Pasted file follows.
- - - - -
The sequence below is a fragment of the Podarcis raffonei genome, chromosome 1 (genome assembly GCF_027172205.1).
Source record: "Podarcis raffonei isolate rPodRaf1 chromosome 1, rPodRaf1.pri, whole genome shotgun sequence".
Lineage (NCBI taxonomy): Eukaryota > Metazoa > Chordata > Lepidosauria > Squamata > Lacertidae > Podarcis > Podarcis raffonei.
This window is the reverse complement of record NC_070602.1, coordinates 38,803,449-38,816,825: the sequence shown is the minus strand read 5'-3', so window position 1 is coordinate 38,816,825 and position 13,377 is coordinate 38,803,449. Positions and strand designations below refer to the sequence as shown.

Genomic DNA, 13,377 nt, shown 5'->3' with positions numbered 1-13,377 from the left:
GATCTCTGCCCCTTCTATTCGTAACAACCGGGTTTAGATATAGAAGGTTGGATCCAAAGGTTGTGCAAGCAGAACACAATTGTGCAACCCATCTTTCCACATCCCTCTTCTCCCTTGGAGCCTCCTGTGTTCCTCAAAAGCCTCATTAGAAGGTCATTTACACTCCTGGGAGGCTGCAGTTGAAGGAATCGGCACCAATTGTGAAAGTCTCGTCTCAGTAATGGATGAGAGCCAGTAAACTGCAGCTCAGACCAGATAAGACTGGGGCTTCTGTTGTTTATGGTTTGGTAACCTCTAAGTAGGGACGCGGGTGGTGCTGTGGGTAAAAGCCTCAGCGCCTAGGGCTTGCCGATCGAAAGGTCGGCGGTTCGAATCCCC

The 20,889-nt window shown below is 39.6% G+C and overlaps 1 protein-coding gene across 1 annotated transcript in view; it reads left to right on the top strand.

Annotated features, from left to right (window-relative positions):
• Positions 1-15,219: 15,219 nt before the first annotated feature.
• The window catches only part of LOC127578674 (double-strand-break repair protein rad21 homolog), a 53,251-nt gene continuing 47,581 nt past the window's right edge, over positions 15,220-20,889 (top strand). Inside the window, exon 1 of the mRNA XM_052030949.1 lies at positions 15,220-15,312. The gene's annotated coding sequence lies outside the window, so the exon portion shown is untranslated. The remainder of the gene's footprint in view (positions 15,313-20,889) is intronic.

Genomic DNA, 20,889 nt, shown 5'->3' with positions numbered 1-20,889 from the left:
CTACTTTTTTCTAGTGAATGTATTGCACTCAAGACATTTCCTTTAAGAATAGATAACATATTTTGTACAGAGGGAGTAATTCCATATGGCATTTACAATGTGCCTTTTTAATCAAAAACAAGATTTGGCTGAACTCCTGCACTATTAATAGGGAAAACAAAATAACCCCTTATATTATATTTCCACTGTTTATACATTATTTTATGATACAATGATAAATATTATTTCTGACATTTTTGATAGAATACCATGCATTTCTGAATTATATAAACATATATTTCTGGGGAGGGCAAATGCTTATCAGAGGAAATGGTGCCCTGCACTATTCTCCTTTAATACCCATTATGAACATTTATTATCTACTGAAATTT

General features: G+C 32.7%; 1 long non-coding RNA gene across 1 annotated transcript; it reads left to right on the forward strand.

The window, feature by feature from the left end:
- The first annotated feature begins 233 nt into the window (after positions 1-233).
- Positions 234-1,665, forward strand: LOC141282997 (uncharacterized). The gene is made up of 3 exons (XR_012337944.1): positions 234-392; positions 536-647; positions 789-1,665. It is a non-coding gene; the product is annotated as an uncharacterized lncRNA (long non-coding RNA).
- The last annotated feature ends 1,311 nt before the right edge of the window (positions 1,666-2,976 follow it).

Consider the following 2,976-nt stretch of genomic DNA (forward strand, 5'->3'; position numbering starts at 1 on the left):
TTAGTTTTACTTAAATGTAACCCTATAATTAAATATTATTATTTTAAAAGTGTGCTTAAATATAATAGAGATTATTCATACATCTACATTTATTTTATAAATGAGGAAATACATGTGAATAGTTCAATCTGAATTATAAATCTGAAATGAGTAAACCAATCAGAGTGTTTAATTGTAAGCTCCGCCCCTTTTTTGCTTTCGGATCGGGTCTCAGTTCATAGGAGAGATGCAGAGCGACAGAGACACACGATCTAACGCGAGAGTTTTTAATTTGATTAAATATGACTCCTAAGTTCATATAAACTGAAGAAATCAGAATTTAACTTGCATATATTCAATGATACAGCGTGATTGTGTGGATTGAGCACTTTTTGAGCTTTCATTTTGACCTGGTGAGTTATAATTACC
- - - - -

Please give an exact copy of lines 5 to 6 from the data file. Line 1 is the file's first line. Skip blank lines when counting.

Genomic DNA, 13,377 nt, shown 5'->3' with positions numbered 1-13,377 from the left:
GATCTCTGCCCCTTCTATTCGTAACAACCGGGTTTAGATATAGAAGGTTGGATCCAAAGGTTGTGCAAGCAGAACACAATTGTGCAACCCATCTTTCCACATCCCTCTTCTCCCTTGGAGCCTCCTGTGTTCCTCAAAAGCCTCATTAGAAGGTCATTTACACTCCTGGGAGGCTGCAGTTGAAGGAATCGGCACCAATTGTGAAAGTCTCGTCTCAGTAATGGATGAGAGCCAGTAAACTGCAGCTCAGACCAGATAAGACTGGGGCTTCTGTTGTTTATGGTTTGGTAACCTCTAAGTAGGGACGCGGGTGGTGCTGTGGGTAAAAGCCTCAGCGCCTAGGGCTTGCCGATCGAAAGGTCGGCGGTTCGAATCCCC